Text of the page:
It's never too late to hit the slopes. At least, that's what members of the local Wheel Ski and Sports Club say.
The group's oldest member is still snapping into his skis at 87-years-old, so they may have a point.
George Ferger, of Beloit, has been skiing since high school. He used to ski competitively and do jumps at Big Hill Park as part of the former Beloit Ski Club.
When the club was still in operation, Ferger even took second place at a local tournament. However, he's stayed humble about his skiing accomplishments.
"I was only about 10 feet off the ground," Ferger said.
As modest as Ferger is, he's an inspiration to his fellow club members.
"There's never an age where you're too old to ski," club treasurer Diana Schaefer said. "I want to be like George, who still goes out there. That's what I think all of our goals are."
Schaefer's sister and fellow club member Vickie Hanson agrees, saying that her goal is to ski as long as Ferger.
Depending on the resort, operators will give older skiers a special pin when they're in their 70s, 80s and 90s. Sometimes skiers who are over a certain age even get to ski for free.
"That's my goal, to be old enough to be able to ski for free," Hanson said.
Hanson has been skiing since she was 15, but many of the club members didn't even start skiing until their 30s or even late 40s.
Schaefer is one who picked up the sport later in life. She was an avid water skier who also enjoyed cross country skiing for years. When she took Hanson cross country skiing and loved flying down the hill, her sister convinced her to try downhill skiing when Schaefer was in her 30s. The rest is history.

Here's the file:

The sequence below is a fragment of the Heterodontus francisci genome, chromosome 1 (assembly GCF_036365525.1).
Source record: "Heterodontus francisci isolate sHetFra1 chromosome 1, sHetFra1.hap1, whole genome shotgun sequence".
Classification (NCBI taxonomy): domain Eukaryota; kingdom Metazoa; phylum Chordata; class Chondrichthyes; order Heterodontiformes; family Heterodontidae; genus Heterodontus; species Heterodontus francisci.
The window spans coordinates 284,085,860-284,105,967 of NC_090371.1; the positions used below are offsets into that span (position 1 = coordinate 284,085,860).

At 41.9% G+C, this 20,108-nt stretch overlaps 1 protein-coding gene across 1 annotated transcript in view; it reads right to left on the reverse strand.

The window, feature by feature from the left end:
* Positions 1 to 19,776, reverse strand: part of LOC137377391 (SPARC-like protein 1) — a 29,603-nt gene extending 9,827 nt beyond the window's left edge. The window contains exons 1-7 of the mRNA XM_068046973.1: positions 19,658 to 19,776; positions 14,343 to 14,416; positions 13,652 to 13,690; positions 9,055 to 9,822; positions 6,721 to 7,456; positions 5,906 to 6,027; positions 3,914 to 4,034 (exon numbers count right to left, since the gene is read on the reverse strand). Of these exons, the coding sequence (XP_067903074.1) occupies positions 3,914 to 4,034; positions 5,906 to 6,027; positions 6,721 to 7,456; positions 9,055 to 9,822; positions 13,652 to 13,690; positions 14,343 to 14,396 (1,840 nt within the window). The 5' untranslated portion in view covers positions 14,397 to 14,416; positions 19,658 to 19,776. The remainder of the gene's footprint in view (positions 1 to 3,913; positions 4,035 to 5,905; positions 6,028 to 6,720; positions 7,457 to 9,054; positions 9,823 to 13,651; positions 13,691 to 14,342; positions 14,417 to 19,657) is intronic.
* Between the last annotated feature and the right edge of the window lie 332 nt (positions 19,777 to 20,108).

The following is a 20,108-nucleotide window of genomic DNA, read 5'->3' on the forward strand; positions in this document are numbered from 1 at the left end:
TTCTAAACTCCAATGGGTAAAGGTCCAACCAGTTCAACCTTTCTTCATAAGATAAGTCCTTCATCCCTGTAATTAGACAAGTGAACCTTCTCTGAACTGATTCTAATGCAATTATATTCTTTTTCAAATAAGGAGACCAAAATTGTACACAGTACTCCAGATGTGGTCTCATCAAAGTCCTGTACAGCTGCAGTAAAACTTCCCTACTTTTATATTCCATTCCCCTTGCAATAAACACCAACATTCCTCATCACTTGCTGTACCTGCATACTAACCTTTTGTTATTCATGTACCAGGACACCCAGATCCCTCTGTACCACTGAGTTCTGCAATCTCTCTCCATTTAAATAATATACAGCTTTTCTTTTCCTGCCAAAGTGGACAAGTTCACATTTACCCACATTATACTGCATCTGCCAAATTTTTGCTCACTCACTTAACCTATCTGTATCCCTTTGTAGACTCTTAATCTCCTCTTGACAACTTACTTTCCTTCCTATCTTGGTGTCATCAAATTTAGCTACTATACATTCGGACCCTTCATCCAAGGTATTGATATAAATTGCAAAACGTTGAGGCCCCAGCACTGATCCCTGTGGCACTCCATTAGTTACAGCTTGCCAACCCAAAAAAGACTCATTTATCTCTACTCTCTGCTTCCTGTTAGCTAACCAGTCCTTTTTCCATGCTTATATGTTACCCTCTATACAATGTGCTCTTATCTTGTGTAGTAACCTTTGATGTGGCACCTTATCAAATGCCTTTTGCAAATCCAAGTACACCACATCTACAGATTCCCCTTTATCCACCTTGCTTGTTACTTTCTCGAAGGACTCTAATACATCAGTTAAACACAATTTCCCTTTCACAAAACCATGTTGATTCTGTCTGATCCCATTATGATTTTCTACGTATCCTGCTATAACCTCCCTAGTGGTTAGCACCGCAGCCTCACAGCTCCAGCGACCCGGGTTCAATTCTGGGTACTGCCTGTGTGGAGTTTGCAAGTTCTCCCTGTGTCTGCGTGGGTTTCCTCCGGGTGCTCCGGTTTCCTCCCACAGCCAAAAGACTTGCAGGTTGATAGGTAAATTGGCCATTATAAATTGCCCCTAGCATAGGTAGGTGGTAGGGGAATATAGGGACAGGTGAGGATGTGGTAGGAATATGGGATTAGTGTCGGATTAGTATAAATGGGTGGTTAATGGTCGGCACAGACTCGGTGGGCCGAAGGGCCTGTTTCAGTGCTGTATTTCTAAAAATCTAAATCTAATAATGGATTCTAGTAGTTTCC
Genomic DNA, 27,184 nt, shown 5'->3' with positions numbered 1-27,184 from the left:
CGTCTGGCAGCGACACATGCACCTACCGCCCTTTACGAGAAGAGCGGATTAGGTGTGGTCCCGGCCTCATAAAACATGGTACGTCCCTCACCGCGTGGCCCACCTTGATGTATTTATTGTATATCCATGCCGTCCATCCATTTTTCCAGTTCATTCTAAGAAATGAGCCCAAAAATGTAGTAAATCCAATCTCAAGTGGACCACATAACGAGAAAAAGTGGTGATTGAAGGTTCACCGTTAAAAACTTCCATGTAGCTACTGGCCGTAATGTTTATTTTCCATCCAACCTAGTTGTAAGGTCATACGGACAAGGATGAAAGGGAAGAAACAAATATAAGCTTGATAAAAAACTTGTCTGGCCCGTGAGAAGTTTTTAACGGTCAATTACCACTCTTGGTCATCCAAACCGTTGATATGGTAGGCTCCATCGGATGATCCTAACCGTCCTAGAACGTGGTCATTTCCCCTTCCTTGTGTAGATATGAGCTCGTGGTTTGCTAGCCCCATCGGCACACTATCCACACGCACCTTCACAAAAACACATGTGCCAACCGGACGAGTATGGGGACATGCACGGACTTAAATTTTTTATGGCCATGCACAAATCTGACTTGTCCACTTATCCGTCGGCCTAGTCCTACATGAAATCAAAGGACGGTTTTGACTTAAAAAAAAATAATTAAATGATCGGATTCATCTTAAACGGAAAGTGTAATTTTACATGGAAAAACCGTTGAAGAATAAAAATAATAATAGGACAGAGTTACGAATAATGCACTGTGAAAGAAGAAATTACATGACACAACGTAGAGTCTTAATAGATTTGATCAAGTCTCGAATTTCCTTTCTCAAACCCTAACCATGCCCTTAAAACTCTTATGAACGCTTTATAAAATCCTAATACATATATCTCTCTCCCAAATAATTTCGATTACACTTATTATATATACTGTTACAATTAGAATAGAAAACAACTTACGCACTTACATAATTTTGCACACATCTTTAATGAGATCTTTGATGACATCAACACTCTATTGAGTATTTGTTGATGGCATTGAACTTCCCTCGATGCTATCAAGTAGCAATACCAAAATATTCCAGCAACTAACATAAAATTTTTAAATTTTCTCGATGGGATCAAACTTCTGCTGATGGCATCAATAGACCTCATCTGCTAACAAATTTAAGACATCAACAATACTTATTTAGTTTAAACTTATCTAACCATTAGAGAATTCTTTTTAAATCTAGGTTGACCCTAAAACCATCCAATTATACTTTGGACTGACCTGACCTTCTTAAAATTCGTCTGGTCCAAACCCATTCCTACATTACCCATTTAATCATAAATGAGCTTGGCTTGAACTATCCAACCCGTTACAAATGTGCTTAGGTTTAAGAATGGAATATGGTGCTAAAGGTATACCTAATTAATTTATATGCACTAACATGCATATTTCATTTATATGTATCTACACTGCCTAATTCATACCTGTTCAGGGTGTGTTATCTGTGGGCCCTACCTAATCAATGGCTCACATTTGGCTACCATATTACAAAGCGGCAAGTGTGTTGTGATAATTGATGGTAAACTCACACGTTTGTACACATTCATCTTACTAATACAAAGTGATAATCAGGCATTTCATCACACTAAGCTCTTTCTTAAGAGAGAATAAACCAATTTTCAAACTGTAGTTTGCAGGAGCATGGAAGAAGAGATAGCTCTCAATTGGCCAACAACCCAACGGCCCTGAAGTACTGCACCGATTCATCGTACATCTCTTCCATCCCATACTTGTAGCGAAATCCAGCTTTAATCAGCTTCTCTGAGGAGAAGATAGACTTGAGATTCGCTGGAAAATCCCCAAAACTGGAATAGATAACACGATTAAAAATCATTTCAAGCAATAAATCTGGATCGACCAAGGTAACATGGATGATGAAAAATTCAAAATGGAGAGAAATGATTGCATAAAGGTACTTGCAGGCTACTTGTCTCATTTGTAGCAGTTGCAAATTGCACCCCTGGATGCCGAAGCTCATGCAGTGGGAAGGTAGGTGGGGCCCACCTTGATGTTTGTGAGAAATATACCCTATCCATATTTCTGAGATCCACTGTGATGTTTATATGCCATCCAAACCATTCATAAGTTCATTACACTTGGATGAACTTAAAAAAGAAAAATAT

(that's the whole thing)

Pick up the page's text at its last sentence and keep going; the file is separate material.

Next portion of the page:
Hanson said skiing has taken her all over the world. She's gone to Europe many times, along with Alaska and even New Zealand. Along with traveling, Schaefer said she enjoys the sport because of the camaraderie and the ability to be in nature.
Though a person is never too old to pick up skiing, Hanson believes she's too old to attempt to pick up snowboarding, as the board slaps athletes down more aggressively than skis do.
For those looking to pick up skiing, Hanson recommends taking a lesson the first day skiers snap in every year.
"You can always improve," Hanson said. "(The teachers) always teach or reinforce something new."
Mixed among competitive skiers, the club also has members who are instructors.
Member Micheale Adair, 70, is a ski instructor at Cascade Mountain in Portage, Wisconsin, and for 20 years has guided skiers who are visually impaired.
When Adair taught at Craig High School and started a ski club, she was moved by her daughter's friend who is visually impaired.
"I've always strongly felt if a school has a club, it should be open to all members of the school," Adair said.
She's now associated with American Blind Skiing Association out of Chicago and meets the skiers at local ski trails.
The most common way for a guide to ski with a person with poor vision is to be right behind and parallel to them, shouting directions. There also are headsets that people can purchase so the guide doesn't have to shout as loud to the skier. The guide also wears an orange vest to signify they're guiding a visually impaired person.